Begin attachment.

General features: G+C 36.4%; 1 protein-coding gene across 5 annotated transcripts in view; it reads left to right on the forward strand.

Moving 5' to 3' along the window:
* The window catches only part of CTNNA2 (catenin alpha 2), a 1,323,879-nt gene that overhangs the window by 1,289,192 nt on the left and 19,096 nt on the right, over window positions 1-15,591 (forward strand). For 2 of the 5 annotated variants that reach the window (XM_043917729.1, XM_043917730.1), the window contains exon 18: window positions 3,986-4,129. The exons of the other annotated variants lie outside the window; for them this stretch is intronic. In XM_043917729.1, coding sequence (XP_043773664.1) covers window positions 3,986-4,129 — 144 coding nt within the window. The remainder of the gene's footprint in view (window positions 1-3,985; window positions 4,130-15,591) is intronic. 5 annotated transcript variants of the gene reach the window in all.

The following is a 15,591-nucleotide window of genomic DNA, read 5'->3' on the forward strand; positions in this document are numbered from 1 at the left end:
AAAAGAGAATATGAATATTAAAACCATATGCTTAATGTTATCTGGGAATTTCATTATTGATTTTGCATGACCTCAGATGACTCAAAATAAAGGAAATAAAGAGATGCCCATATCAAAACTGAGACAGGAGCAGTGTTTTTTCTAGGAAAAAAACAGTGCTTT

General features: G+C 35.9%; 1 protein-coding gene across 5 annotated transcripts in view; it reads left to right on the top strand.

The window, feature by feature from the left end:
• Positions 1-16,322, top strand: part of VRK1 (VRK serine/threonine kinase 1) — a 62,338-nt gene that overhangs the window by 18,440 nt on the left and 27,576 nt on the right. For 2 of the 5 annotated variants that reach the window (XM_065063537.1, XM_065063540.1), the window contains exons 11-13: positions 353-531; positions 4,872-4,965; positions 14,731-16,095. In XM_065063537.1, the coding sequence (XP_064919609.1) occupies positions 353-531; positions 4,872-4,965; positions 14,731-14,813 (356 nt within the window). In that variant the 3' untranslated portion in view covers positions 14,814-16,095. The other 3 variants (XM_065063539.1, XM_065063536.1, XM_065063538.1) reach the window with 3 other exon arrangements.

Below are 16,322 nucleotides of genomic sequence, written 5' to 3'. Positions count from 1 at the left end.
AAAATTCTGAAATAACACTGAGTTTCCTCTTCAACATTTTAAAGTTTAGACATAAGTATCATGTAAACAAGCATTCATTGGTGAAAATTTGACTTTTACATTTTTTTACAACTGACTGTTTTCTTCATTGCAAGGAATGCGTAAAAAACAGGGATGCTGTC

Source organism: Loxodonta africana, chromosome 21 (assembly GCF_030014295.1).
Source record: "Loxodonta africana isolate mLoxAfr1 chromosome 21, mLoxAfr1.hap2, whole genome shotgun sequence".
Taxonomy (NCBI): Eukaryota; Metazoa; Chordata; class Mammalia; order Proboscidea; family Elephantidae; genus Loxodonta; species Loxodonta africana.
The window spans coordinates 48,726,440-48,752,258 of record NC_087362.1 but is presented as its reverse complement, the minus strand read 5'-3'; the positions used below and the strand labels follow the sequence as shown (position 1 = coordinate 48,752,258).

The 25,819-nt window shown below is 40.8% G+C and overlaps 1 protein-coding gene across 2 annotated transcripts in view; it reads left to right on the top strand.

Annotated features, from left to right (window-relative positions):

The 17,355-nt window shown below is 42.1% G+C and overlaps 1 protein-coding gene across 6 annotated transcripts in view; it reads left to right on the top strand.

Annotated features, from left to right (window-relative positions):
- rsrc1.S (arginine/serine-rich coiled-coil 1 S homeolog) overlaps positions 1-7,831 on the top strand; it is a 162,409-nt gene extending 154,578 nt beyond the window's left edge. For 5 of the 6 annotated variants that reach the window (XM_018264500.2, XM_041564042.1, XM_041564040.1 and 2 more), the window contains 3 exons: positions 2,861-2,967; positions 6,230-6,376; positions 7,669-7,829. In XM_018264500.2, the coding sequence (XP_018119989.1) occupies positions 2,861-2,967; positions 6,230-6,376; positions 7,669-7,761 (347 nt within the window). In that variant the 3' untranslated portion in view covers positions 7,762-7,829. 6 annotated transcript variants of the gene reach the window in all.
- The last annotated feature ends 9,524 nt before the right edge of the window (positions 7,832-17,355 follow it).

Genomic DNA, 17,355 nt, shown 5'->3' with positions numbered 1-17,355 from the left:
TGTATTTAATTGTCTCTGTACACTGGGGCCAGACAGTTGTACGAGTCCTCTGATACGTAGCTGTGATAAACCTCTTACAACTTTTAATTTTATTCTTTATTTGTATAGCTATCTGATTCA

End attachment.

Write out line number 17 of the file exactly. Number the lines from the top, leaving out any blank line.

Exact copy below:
The 17,355-nt window shown below is 42.1% G+C and overlaps 1 protein-coding gene across 6 annotated transcripts in view; it reads left to right on the top strand.